Paranoiac N° 5: Hoplomania
Everybody got a pistol / everybody got a ·45and the philosophy seems to be / least near as I can seewhen other folks give up theirs / I’ll give up mine— Gil Scott-Heron, “Gun “
The gun appears at a gathering of little niggas in the driveway. The gun appears with a pearl handle, in silk, in a lockbox inside my mother's headboard. The gun appears on the belt of a middle school liaison. The gun appears in leather atop my father's woven-wood placemat. The gun appears tucked on the waist of my big brother. The gun appears with those other niggas at the Mini Mart. The gun appears as a shotty pointed before my windshield. The gun appears in the bando on the bend of its cushion. The gun appears in chrome, stuck through the window of a Dodge, firing outside of Paradise. The gun appears as signage. The gun appears soaking the lot with a steady light. The gun appears behind the bulletproof glass at BP. The gun appears in hand at the table of a drunk. The gun appears as a misfire. The gun appears at my boy's crib—as a stick. The gun appears before the weather. The gun appears unbuckled on the officers who abound me. The gun appears in the basement, a father and his three sons fill thirty clips that hold fifteen rounds each. The gun appears in double. The gun appears on a strap while my other brother eats a sandwich. The gun appears on the counter behind where I sit. The gun appears in the mind of my Uber driver having heard me make a clink. The gun appears loaded. The gun appears as a Warhol—a print tacked on the head of a shut room. The gun appears off another hip. The gun appears in front of the tiny air in my face. The gun appears as a joke. The gun appears as my fist in a hot mouth in no time.
Copyright © 2018 by Jonah Mixon-Webster
All rights reserved.
Reproduced by Poetry Daily with permission.
Jonah Mixon-Webster is a poet-educator and conceptual/sound artist from Flint, MI. His debut poetry collection, Stereo(TYPE), was selected by Tyrone Williams for the 2017 Sawtooth Poetry Prize from Ahsahta Press, was awarded the 2019 PEN America/Joyce Osterweil Prize, and was a finalist for the 2019 Lambda Literary Award for Gay Poetry. He is completing his Ph.D. in English Studies at Illinois State University and is the recipient of fellowships from Vermont Studio Center, Center for African American Poetry and Poetics, The Conversation Literary Festival, Images & Voices of Hope, and Callaloo Creative Writing Workshop. His poetry and hybrid works are featured in various publications including Callaloo, Spoon River Poetry Review, HEArt Online, PEN America, Best New Poets 2017, PennSound, and Best American Experimental Writing 2018.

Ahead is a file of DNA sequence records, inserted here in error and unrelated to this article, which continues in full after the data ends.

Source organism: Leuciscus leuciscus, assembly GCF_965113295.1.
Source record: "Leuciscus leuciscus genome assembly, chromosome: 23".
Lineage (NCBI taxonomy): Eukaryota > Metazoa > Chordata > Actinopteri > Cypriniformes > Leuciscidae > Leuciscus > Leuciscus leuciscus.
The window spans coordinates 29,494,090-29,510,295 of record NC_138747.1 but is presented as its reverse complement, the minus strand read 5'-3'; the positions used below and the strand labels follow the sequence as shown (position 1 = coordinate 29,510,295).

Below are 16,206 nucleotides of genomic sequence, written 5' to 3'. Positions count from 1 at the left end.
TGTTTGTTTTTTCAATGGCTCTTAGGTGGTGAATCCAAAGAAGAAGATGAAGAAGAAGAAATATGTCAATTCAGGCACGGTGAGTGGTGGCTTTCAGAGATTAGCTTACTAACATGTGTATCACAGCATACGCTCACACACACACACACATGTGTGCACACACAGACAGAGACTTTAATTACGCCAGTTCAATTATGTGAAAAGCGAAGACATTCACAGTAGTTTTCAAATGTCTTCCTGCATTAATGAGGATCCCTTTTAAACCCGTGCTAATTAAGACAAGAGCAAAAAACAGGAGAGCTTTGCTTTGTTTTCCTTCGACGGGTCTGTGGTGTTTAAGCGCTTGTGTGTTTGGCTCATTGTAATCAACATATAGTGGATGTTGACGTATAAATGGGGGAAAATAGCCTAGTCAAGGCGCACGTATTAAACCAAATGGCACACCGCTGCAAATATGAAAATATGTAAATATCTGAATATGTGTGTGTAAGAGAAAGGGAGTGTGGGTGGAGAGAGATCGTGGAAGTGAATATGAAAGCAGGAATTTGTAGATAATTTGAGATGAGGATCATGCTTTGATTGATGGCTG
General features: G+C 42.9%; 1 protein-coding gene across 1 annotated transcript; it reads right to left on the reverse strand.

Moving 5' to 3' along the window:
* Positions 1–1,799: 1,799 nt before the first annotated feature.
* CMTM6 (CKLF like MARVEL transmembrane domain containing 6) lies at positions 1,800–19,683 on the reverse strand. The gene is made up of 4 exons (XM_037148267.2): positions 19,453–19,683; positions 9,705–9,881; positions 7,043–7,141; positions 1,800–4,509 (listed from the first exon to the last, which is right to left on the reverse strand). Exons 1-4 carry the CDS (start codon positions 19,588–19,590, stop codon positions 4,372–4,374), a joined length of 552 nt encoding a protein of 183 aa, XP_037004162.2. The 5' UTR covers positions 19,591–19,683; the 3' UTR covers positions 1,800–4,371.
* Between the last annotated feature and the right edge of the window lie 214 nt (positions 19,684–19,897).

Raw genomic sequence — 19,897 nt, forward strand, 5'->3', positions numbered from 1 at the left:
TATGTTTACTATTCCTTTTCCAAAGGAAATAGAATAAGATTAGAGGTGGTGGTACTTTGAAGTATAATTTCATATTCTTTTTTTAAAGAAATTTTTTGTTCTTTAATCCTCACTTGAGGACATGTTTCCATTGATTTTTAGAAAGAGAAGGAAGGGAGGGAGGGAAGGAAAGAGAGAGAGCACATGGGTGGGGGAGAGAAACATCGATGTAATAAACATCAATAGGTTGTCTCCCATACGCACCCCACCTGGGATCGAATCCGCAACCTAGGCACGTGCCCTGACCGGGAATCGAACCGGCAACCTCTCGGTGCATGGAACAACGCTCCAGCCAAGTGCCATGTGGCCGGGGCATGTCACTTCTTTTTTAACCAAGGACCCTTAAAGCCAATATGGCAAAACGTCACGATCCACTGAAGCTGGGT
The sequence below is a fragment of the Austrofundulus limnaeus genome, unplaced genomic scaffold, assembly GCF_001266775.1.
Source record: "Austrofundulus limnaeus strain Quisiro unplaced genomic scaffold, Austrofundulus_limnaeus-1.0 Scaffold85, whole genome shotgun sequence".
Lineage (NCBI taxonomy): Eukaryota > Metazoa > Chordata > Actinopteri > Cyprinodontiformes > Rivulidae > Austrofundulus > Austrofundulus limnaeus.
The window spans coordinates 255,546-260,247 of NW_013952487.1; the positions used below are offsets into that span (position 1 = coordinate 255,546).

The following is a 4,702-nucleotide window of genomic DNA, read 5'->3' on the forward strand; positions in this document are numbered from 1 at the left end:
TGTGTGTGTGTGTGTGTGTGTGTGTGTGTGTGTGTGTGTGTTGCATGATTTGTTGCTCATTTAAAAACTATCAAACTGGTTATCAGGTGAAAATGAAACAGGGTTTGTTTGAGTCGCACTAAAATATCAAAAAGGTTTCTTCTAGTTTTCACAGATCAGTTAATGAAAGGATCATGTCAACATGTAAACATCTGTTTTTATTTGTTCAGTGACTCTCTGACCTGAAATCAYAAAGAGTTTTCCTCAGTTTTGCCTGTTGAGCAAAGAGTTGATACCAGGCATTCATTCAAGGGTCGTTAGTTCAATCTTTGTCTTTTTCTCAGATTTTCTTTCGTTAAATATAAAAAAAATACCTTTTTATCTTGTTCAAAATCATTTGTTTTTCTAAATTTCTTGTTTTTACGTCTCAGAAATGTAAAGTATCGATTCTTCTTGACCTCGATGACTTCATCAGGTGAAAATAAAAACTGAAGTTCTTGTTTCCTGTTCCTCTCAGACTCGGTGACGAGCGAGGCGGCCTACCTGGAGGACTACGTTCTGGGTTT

“Stereo(TYPE) is an urgent cri de fe, a fiery pre-emptive strike against, and homage to, the next generation of masters and mistresses, terms that apply equally to those taking up the mantles of white supremacy and those (e.g., Kara Walker, Dawn Lundy Martin, Richard Pryor, Tisa Bryant, Douglas Kearney) making up their own suprematist/constructivist responses to the pecking orders, sidestepping self-immolation in the process. Terse, flippant, and more often right than wrong, Stereo(TYPE) is an ambidextrous skill set, multiplex declensions of that unwritten book called The Descent of Negro.”
—Tyrone Williams, judge of the 2017 Sawtooth Poetry Prize
“Jonah Mixon-Webster’s potent debut Stereo(TYPE) is kerosene for the torch, for an empire in dire need of being burned clean. His is a language wild with imaginative annihilation: of ‘the contagion that carries itself into the host,’ and the violence of ‘the body’s ruin.’ These urgent, rebellion-driven poems do not ask for supplication, though—if we’re brave enough—invite us to gather in the midst of apocalypse and look, sing, juke: at ourselves ‘as dust nursed by twilight,’ as ‘unholy witness,’ as ‘now neither one is it.’ This collection, for some, is a revelation. For others, a war-cry into the light.”
“Jonah Mixon-Webster’s high lyricism guides us through Stereo(TYPE), rife with syntax and language that jumps out on the page. The root of the word ‘poem’ means ‘to make’, and that is what Mixon-Webster is doing in these pages: making. Mixon-Webster is a master of experimentation, for his work reads across multiple genres, creating new hybrids: poem-plays, poem-myths, poem-dreams, poem-dialogues, and more. This work is alive, demanding to be reckoned with, respected, and recognized.”